No-one likes to fail.
But maybe we need to talk about failure more.
Because let’s face it, we ALL fail sometimes.
This year I’ve failed to achieve a major goal. That’s not a thing you’ll find many coaches saying publicly. Or any kind of people saying publicly, come to think of it.
Being me, of course I couldn’t let my failure go unanalysed. I had to know what caused it so I can not only minimise failure in the future, but help you to do the same!
...when we fail to complete a major goal, we can take if as an opportunity to really reflect & build self-awareness.” Jeff Fajans, Creativity Coach
I persuaded two of the top Coach.me coaches - Joel Ordesky and Jeff Fajans - to give me their insights on why, despite our best efforts, we often fail to meet our goals.
In this post I’ll give you the scoop on the SINGLE most important reason we fail to to achieve our goals - which strangely you almost never hear mentioned in goal-setting how to’s.
I’ll also share a pro tip on how you can more effectively set goals you CAN reach in the future.
Why SMART Goals Aren’t Smart Enough
You know all about setting SMART goals right?
S. - Specific M. - Measurable A. – Achievable R. - Realistic T. – Time-based
Well, it turns out that there’s an intrinsic flaw in this system: How do we know if our goal is achievable or realistic?
Often I see people really underestimating the work, self-development, learning and time required to make major goals happen - not to mention not accounting for possible obstacles when life gets problematic.” Jeff Fajans
You only have to look at your to do list to recognise that we set unrealistic goals every day of our lives. We constantly underestimate how long things will take and pile too many projects onto our plates. How many of us don’t do this?
So when you sit down on January 1st and say “This year I’m going to...”, you can be pretty sure that you’ll be repeating that same wishful-thinking.
That’s exactly what I did when back in January I decided to make 10 Artist’s Books by the end of the year.
This sounds like a great goal right? 10 is a nice round number. There are 12 months in the year so I don’t have to complete a book every month.
So bang, I put this goal on my radar. I tell people about it to invest it with some accountability. I’m good to go.
There was a major defect in my plan: I’ve never completed an Artist’s Book before.
So while my goal was specific, measurable and time-based, without the experience of completing at least ONE Artist’s Book previously, I had no idea whether making 10 in a year was REALISTIC and ACHIEVEABLE for me.
Turns out it wasn’t.
Each book took me about two months from conception to completion.
So even in a perfect year the maximum I could have ever made was SIX. But it hasn’t been a perfect year. For various reasons, I’ve had to travel which has meant long periods away from a stable workspace.
As the year went on, I grew further and further behind with my goal.
Around the middle of the year, I ‘renegotiated’ the goal with myself and lowered my expectations to 7 books.
By the end of the summer, I’d fallen even further behind. It was clear that I wasn’t going to reach my goal or anywhere near.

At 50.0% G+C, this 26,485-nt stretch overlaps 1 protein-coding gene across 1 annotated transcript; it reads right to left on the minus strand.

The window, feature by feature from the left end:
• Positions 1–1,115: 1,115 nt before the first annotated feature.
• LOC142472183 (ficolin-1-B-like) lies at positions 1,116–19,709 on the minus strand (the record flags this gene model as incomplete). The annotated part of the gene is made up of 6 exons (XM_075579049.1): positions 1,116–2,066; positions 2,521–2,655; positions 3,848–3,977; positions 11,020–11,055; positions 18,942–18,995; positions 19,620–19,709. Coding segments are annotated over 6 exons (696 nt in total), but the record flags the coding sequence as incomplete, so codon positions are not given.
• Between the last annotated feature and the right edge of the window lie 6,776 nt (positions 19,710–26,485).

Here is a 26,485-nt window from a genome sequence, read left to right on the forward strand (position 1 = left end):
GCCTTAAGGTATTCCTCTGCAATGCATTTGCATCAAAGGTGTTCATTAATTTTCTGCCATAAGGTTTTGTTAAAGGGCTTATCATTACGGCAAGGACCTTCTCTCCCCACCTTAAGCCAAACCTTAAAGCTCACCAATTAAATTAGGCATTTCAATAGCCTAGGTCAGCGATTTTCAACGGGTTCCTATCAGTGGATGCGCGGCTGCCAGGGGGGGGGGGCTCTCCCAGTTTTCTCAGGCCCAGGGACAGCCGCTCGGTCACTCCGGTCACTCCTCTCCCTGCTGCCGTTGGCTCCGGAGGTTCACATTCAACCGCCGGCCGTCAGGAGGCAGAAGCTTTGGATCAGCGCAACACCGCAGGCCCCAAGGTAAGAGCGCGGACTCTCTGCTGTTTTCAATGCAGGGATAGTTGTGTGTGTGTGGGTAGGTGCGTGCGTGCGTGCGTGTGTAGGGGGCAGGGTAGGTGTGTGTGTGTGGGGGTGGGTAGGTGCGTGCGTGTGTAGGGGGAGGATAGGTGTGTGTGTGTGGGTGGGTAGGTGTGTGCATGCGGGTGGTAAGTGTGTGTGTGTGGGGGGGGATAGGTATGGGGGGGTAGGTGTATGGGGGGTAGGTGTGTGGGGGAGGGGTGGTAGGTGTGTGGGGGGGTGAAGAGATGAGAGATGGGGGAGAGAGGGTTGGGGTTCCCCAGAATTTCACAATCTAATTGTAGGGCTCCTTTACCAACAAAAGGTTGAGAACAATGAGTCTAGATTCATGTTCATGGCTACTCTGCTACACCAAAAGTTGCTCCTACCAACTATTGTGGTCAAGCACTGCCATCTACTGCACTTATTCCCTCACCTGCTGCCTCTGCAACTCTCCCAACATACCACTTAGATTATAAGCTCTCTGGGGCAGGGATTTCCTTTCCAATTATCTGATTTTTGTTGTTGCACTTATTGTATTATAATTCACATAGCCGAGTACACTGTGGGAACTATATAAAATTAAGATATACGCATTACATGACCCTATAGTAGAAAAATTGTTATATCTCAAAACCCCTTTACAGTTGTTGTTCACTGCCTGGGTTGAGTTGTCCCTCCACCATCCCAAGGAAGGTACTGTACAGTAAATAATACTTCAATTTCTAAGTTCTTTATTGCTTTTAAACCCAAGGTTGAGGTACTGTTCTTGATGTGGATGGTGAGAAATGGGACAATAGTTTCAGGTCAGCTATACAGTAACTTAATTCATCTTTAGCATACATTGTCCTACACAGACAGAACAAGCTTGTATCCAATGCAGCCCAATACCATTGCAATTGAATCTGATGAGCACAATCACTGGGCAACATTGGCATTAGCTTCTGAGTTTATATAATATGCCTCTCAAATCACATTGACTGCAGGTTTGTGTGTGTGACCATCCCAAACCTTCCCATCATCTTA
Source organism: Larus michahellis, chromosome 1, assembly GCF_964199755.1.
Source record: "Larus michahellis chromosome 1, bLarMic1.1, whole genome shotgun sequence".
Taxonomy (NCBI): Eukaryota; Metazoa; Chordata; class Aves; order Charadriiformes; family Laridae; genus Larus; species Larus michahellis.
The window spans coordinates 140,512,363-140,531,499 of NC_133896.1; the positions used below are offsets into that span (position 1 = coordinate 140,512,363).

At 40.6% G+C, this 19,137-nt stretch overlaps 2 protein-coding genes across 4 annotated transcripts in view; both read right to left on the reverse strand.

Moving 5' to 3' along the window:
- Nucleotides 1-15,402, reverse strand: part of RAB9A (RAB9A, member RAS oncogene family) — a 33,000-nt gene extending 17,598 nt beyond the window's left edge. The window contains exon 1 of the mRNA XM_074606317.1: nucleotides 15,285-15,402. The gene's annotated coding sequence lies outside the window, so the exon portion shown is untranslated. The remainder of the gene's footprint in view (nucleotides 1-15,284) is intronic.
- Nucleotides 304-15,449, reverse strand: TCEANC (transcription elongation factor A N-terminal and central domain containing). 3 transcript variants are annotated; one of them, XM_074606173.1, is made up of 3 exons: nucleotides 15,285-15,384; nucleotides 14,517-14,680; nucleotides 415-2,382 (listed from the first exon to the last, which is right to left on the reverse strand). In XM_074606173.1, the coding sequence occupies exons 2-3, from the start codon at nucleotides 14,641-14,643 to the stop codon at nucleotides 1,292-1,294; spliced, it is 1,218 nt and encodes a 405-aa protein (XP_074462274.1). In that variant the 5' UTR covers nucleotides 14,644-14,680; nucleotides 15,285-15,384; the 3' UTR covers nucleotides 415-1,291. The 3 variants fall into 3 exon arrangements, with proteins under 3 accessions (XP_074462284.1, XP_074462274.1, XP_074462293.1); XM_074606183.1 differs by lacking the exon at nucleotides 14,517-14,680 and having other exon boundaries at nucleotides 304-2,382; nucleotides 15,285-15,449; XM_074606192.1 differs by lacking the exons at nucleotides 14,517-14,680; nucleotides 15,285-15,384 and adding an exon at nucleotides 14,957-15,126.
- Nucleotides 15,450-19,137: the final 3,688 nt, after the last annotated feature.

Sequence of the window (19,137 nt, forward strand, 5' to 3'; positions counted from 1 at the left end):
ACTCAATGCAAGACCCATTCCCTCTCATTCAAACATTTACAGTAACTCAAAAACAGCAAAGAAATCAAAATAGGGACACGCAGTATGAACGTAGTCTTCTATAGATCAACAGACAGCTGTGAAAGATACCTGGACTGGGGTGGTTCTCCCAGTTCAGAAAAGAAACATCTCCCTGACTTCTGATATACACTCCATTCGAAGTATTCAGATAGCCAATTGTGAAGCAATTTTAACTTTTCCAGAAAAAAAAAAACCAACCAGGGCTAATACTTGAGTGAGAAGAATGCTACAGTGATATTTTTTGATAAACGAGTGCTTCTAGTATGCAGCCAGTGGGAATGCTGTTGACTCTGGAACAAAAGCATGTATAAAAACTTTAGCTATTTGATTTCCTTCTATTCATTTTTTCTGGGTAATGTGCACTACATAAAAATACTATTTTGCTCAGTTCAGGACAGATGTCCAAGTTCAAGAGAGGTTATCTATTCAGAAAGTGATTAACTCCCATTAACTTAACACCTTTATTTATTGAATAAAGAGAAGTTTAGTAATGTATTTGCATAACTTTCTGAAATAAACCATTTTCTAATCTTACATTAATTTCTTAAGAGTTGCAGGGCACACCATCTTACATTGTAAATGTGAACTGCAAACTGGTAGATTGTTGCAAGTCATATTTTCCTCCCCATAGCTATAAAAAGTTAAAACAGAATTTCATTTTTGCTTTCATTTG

The Missing Ingredient for Achievable Goal-Setting
So how can we better determine if our goals are achievable and realistic?
Business coach Joel Ordesky says we need to add another parameter to the mix: Goals have to be NEGOTIATED!
Negotiation is part of the process to assure realistically achievable goals are set, that stretch - but do not break - a person.
It’s this friction and negotiation that allows for the right goal. One that is not assured to create failure, but also is not so easy that it creates no real momentum.”
This is fine in a business environment, but when you set a personal or creative goal who can you negotiate it with? This person has to be able to cross-question you about the realism of your goal and take no bull from you!
You might turn to a trusted friend or family member for this process, but it’s even more powerful if you negotiate your goal with your mastermind partner(s) or your coach.
If you really don’t have anyone to to help you negotiate your goal, then you can self-coach.
For my Artist’s Book goal self-coaching might have gone something like this:
“I’m going to make 10 AB’s this year”
“Why are you so sure you can complete this goal?”
“Because I already made most of an AB last year and it went well. I figure I can make one a month and the extra two months leaves me some wiggle room.”
“So how long did it take you to ‘almost make’ that first book?”
“Well...I was working on it for a few months but not all the time...”
“So will you be working full-time on your books this year?”
“Well...no...I’ll still have all the other parts of my workload: coaching, blogging, marketing...Plus I have to help my partner with one of his projects and I’m going to be doing some travelling...”
“So if you didn’t complete the last AB in several months of part-time work, how will you complete each book in a month of part-time work this year?”
You can see where this is going, can’t you?
If I’d cross-questioned myself thoroughly about my goal at the start of the year, I would have seen pretty early on that it probably wasn’t realistic. Or even if it was, I certainly didn’t have any PROOF that it was.
So remember. If you’re starting to think about your goals for next year, don’t just pluck a nice number out of nowhere.
Make sure your goals are NEGOTIATED as well as SMART.